In this 2020 political climate, one major question that often gets asked about the candidates running for office is, who will be a divider and who will be a uniter?
In the battle for the 16th State Senate District between Republican incumbent Rob Sampson and his Democratic opponent Jack Perry, both candidates have been determined to show they are the unifer in the race.
Perry, a local business owner who is brand-new to the political scene, has criticized his opponent’s voting record throughout the course of the campaign, calling out Sampson for his dogged “no” votes on what Perry sees as critical legislation.
“I feel like a lot of times Rob likes to stir the pot for no good reason,” Perry said. “Voting ‘no’ without a solid reason why gets exhausting for most people, and I think the constituents have become exhausted with Rob Sampson.”
While Sampson does pride himself on his voting record, he insists that he would never vote “no” for no reason, and believes strongly that his votes are often indicative of what those in his District believe is right.
“I have a long record, and I try to do my job to the best of my ability,” Sampson said. “I am not afraid to vote ‘no.’ I am proud of my ‘no’ votes. I have taken the 35-to-1 vote, I have taken one for the team multiple times. Often behind the scenes people will tell me they are supporting my vote, but they are not brave enough to do so. I don’t mind taking the principled vote when I feel it’s necessary.”
Perry, however, has focused his campaign on showing voters what he believes they’ve been missing.
“If I go to Hartford, the first thing I want to do is bring all the concerns that I have heard from my constituents (while) going door to door to the forefront,” Perry explained. “I strongly believe we are going to have a big recession in 2021 and people are concerned about their jobs. I am also against tolls, which I know will be a big issue in 2021.”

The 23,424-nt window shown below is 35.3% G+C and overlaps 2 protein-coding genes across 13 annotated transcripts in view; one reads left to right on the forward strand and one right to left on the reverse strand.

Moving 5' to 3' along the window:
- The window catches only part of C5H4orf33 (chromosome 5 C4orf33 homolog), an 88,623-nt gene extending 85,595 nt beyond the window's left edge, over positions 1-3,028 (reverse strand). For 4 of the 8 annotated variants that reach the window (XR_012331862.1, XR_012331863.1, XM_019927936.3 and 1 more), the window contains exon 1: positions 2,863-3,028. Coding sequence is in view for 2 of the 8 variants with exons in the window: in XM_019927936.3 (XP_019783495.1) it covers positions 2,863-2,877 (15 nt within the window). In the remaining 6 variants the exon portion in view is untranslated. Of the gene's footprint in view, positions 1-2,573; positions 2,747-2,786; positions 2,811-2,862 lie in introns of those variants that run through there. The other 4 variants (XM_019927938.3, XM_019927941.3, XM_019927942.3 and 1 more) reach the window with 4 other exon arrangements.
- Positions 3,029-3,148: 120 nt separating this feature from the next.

Like almost all candidates, including Sampson, this election season has seen most campaigning done in front of a video camera due to COVID-19 restrictions. However, the format has recently landed Perry in some hot water for the backdrop featured in many of his campaign videos.
According to a complaint filed on Oct. 1 by Steve Kalkowski, the chairman of the Southington Republican Town Committee, Perry has been accused of “using state election funds to advertise his own business in a district where he has both significant residential and commercial contracts.” Perry’s company, HQ Dumpsters & Recycling, is featured prominently in many of his ads.
“I reference my company in terms of what I’ve created. There are no advertisements of rates or phone numbers to try to use my business,” Perry explained.
Perry started his business in 2008, and stated that he is proud of what he has been able to create for the community.
“They like to complain about me a lot,” Perry said, laughing. “They like to say that my ads are too negative or I am using my business to advance my campaign, but if they don’t like me pointing out their voting record, they shouldn’t be voting that way. My business shows that I know how to create jobs and I know what the working individual is worried about, because I am worried about those things, too.”
Perry has also run numerous attack ads regarding his opponent via Facebook and direct mail to homes, ads that, according to Sampson, don’t faze him in the slightest.
“This year’s campaign has been one of the most rewarding I have ever had,” Sampson explained. “I have had over 100 volunteers come out and help with everything from door-to-door campaigning and making mailers. I have had more endorsements and a real significant grassroots campaign crop up from volunteers, too. I am not going to spend my time talking about my opponent. If he wants to do that, that’s on him. All of Mr. Perry’s claims are categorically false.”
Sampson is determined to shut out the noise and would like to concentrate on the issues that matter the most to him.
“There are big issues facing this state. Some of them have to do with our finances, obviously, rising crime rates, and how do we bounce back after a global pandemic like this,” he said.
Sampson has received the endorsement of the Southington Police Union, and he is focused on reversing what he sees as bad public safety policy in Hartford.
“I think the ‘Raise the Age’ bill, which raised the age of juvenile prosecution of a crime from 16 to 18, really had a big effect on our state’s crime rates,” he explained. “I am making a commitment to try and reverse some of these bad policies that have been passed.”
Another thing Sampson is determined to fight against is the divisions seen in the legislature.
“I want to take a step back and have people really think about the way we do politics in this country,” Sampson said. “I have received more hate this year than ever. No matter who wins this presidential election, I am scared for our country and how we disagree so aggressively with one another.”